A day after the Centre revoked his detention under the National Security Act (NSA), Jayankondam PMK MLA J.Guru alias Gurunathan was detained for the third time in three months under the preventive law on Friday.
The legislator, aged 54, has been lodged in the Central Prison, Puzhal here.
In the detention order, Kancheepuram Collector L. Sitherasenan said, “With a view to preventing him (Guru) from acting in any manner prejudicial to the maintenance of security of the State, public peace, tranquillity and public order, it is necessary to make this detention order.”
On Friday, counsel told a Bench comprising Justices V. Dhanapalan and C.T. Selvam that since the Centre had revoked the detention, Mr. Guru should be released. Advocate-General A.L. Somayaji submitted that the Kancheepuram Collector passed an order detaining the MLA under the NSA. Following this, a Habeas Corpus Petition (HCP) was filed by the PMK’s Ariyalur district secretary G. Vaithiyalingam of Periyathathur.
The petitioner submitted that the impugned order was “illegal, unconstitutional and passed without due application of mind.”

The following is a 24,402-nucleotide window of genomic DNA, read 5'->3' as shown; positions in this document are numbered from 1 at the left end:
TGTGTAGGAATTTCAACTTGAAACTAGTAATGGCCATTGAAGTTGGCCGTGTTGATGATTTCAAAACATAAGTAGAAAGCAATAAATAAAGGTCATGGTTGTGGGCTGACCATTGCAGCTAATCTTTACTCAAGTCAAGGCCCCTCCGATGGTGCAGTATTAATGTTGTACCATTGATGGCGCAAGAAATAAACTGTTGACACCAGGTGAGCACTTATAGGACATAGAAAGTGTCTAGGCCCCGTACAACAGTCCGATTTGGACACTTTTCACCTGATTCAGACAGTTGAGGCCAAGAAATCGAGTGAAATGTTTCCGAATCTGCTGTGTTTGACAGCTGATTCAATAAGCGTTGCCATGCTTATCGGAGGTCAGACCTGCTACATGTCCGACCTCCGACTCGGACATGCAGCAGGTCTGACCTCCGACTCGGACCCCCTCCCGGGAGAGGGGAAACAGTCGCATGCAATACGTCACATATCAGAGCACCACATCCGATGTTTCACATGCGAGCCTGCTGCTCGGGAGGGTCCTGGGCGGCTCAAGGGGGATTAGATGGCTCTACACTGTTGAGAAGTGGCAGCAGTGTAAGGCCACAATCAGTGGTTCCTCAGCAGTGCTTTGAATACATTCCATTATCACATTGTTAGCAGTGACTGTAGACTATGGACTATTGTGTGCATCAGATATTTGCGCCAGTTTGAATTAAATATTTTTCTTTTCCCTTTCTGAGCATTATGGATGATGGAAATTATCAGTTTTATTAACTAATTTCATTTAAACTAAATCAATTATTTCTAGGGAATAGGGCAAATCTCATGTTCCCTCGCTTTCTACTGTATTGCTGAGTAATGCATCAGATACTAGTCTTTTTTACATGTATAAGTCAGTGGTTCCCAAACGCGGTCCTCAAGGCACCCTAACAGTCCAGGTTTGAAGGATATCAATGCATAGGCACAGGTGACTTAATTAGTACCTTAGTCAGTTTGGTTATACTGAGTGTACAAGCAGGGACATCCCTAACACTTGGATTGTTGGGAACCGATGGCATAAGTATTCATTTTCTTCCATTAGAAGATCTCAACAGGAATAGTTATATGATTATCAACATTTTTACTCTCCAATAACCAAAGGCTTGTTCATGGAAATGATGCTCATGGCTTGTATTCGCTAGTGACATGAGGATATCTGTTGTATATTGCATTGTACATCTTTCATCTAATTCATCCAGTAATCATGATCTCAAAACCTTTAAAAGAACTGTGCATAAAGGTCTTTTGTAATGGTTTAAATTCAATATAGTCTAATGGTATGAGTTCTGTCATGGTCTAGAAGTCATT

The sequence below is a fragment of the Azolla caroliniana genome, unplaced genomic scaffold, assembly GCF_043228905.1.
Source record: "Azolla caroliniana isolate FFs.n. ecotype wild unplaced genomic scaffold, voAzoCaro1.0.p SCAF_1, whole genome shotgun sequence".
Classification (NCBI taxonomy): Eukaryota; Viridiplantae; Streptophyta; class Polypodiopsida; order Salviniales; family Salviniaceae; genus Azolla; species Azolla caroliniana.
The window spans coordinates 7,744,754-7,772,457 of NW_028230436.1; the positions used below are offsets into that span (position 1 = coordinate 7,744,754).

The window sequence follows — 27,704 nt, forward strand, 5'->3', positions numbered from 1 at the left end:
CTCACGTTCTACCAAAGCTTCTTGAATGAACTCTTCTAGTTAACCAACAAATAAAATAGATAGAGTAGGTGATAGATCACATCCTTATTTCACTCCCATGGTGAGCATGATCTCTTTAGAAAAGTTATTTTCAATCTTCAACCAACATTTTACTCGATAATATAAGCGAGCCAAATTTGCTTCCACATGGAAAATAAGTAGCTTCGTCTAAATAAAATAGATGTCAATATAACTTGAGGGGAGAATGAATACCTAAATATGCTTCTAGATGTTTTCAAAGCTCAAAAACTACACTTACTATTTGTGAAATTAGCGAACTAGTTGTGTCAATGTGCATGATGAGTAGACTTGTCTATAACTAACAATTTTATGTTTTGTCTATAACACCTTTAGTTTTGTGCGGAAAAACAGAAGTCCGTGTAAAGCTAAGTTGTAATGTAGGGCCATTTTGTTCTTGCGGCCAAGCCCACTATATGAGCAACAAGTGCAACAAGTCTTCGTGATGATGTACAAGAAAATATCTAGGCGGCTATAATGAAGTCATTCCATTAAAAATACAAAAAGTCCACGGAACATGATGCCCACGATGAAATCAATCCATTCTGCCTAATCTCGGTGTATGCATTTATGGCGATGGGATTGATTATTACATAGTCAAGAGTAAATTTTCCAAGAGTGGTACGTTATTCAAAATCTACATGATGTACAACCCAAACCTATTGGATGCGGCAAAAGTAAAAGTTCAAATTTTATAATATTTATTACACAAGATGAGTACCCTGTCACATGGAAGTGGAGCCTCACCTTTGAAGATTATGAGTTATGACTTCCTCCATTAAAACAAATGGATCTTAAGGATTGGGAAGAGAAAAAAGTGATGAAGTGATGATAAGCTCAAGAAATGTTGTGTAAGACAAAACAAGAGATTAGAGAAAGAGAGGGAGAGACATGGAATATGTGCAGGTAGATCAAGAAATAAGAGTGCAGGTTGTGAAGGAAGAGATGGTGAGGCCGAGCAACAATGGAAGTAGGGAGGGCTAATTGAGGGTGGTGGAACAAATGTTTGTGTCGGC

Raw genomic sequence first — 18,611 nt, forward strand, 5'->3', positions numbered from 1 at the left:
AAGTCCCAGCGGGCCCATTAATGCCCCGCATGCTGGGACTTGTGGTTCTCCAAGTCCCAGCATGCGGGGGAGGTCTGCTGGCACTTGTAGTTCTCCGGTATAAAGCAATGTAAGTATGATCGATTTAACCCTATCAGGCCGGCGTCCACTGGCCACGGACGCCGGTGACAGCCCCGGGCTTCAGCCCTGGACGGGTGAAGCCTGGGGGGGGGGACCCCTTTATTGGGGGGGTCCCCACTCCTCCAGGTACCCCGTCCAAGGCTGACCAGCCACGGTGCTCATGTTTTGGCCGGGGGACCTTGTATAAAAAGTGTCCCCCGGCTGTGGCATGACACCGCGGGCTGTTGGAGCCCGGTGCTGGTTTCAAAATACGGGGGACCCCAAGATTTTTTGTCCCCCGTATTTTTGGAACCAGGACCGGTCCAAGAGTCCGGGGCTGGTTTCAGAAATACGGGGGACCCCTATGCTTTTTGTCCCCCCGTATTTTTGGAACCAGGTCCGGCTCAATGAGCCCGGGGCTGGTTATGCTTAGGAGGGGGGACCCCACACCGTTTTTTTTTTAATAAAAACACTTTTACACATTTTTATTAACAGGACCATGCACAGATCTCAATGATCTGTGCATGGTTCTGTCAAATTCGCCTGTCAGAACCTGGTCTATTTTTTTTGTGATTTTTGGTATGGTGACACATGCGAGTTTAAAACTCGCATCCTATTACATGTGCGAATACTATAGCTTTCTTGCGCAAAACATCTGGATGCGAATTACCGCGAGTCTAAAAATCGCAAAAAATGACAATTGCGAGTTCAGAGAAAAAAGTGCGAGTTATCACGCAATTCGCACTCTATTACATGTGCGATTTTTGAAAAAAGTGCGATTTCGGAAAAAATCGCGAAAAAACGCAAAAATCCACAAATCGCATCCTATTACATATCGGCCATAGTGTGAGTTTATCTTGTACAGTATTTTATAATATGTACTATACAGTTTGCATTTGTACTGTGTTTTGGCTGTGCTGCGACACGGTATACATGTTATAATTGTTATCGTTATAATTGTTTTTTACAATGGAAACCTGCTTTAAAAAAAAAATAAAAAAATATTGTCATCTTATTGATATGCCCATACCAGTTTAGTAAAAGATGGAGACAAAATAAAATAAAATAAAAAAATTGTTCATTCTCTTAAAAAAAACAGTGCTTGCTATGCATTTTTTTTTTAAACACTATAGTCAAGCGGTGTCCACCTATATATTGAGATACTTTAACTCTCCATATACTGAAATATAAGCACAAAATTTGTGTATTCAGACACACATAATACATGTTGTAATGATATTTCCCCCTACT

The detention order was against the principles established by law. There was no compelling necessity to invoke the NSA against Mr. Guru.
The order had been passed “due to political pressure and vengeance.”
The State government’s action would prove that the detention was nothing but using the power against a particular political party workers in order to suppress them from doing their political and social work.
The petition sought to quash the Collector’s order.
Counsel N.R. Elango submitted that the State government had to obey the order of the Centre. By passing the order, the State government had chosen the best way of killing democracy.
Mr. Somayaji said the government would file a counter. He asked how the Centre could revoke the detention when the court was seized of the matter.
The detention was necessary considering the background of the detenu. Damage to property, burning of buses and the detenu’s inflammatory speech made the government detain him. There was no political motive in his detention.
Additional Solicitor-General P.Wilson said nothing prevented the Centre from revoking the detention order. The Central authorities could well exercise the power.
Adjourning the matter to August 26, the Bench directed the Central and the State governments to produce files relating to the revocation of the detention and re-detention order.